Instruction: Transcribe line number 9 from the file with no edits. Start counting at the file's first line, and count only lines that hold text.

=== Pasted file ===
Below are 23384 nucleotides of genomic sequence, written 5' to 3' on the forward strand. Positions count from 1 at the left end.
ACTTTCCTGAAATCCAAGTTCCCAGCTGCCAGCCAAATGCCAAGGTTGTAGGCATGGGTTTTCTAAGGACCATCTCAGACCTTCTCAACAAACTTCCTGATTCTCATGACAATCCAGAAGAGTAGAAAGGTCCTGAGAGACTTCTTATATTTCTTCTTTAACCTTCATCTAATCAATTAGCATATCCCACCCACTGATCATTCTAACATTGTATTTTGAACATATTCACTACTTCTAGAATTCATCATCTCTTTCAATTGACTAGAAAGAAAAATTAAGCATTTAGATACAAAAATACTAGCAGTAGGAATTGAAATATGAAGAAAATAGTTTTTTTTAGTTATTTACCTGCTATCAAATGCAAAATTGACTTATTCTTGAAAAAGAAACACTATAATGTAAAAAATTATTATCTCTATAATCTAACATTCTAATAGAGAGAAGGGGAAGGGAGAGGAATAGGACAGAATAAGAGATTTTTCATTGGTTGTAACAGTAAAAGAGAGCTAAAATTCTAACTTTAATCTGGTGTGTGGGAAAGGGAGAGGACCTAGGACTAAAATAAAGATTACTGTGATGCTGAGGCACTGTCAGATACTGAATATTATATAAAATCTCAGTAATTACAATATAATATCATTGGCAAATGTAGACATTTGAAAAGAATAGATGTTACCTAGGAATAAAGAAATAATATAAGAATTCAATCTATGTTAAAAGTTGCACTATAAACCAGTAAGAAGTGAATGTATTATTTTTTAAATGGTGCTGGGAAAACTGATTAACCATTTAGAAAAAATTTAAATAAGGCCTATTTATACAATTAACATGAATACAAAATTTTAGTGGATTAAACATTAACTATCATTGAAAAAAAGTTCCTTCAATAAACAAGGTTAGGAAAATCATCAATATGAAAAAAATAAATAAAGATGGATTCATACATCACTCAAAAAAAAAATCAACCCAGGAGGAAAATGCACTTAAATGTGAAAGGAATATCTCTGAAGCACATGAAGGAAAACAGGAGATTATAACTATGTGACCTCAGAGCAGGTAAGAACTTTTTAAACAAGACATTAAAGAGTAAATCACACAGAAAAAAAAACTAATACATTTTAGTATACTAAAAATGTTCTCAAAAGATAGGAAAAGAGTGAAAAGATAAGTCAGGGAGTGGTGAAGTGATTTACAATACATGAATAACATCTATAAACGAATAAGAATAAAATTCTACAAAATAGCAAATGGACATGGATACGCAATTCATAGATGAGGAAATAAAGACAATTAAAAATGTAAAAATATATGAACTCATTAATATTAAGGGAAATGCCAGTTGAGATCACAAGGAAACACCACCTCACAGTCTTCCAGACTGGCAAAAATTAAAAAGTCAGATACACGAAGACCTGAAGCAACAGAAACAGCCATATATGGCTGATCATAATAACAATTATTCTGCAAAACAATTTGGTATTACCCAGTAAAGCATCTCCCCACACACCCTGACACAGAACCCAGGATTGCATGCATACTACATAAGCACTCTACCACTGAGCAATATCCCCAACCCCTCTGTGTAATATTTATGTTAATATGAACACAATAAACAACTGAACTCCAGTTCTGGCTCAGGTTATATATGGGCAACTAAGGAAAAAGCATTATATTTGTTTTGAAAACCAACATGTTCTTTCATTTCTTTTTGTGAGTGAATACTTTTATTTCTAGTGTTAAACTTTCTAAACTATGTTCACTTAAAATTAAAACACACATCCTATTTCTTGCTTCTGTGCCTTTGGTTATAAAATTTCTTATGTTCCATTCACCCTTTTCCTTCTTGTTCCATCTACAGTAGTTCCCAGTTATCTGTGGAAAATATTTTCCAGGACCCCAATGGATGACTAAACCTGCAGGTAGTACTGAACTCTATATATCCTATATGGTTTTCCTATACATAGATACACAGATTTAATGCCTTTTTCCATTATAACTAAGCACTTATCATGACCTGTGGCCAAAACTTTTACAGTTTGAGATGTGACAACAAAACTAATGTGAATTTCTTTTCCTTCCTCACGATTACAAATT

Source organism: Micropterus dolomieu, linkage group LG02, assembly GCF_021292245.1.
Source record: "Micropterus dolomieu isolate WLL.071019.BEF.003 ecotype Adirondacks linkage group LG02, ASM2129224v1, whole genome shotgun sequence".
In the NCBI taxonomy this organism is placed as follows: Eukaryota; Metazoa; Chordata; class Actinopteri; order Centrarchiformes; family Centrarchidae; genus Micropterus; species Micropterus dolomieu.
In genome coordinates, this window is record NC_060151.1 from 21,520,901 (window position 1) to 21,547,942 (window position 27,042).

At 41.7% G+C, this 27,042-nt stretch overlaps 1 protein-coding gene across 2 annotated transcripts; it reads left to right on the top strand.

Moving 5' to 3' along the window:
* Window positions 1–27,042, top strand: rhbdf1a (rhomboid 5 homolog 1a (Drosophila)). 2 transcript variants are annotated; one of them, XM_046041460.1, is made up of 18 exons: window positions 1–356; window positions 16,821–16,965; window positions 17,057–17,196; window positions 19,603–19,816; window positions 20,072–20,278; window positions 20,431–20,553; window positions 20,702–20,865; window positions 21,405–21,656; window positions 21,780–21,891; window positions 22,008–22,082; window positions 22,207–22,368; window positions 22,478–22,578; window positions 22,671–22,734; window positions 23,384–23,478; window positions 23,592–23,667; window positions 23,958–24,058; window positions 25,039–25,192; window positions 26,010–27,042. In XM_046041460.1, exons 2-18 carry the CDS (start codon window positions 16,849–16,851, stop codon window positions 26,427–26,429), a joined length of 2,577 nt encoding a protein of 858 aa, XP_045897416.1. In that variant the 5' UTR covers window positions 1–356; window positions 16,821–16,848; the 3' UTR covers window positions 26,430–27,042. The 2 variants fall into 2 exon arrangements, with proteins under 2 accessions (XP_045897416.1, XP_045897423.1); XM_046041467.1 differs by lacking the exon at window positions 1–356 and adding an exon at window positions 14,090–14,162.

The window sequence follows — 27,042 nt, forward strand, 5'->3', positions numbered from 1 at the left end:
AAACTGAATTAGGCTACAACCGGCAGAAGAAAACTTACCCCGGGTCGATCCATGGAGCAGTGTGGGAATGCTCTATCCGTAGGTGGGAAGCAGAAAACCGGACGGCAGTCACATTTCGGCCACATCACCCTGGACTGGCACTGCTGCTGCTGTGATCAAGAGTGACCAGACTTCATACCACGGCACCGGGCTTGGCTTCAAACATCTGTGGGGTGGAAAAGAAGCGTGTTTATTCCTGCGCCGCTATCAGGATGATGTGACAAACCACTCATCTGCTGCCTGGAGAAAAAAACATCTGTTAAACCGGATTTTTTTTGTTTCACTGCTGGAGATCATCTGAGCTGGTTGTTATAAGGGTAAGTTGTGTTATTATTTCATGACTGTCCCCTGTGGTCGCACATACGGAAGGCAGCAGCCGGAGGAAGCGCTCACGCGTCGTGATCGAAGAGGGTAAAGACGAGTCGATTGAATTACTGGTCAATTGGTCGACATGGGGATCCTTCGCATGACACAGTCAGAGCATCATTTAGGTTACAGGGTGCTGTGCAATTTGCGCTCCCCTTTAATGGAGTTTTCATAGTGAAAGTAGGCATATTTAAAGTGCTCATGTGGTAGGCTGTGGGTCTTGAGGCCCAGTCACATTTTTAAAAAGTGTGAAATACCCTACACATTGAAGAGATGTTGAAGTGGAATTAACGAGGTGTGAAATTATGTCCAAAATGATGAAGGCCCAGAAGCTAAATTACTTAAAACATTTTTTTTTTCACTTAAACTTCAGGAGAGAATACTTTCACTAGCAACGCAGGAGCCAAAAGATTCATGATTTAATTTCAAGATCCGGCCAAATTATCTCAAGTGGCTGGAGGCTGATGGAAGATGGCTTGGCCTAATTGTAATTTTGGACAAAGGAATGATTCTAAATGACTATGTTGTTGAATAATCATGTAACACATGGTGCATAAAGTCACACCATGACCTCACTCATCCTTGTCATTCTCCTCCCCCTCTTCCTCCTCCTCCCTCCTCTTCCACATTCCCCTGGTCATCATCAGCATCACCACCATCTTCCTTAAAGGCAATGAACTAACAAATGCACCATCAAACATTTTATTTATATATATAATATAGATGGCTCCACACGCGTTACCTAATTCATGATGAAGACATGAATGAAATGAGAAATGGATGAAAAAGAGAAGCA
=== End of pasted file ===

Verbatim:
* Window positions 1–27,042, top strand: rhbdf1a (rhomboid 5 homolog 1a (Drosophila)). 2 transcript variants are annotated; one of them, XM_046041460.1, is made up of 18 exons: window positions 1–356; window positions 16,821–16,965; window positions 17,057–17,196; window positions 19,603–19,816; window positions 20,072–20,278; window positions 20,431–20,553; window positions 20,702–20,865; window positions 21,405–21,656; window positions 21,780–21,891; window positions 22,008–22,082; window positions 22,207–22,368; window positions 22,478–22,578; window positions 22,671–22,734; window positions 23,384–23,478; window positions 23,592–23,667; window positions 23,958–24,058; window positions 25,039–25,192; window positions 26,010–27,042. In XM_046041460.1, exons 2-18 carry the CDS (start codon window positions 16,849–16,851, stop codon window positions 26,427–26,429), a joined length of 2,577 nt encoding a protein of 858 aa, XP_045897416.1. In that variant the 5' UTR covers window positions 1–356; window positions 16,821–16,848; the 3' UTR covers window positions 26,430–27,042. The 2 variants fall into 2 exon arrangements, with proteins under 2 accessions (XP_045897416.1, XP_045897423.1); XM_046041467.1 differs by lacking the exon at window positions 1–356 and adding an exon at window positions 14,090–14,162.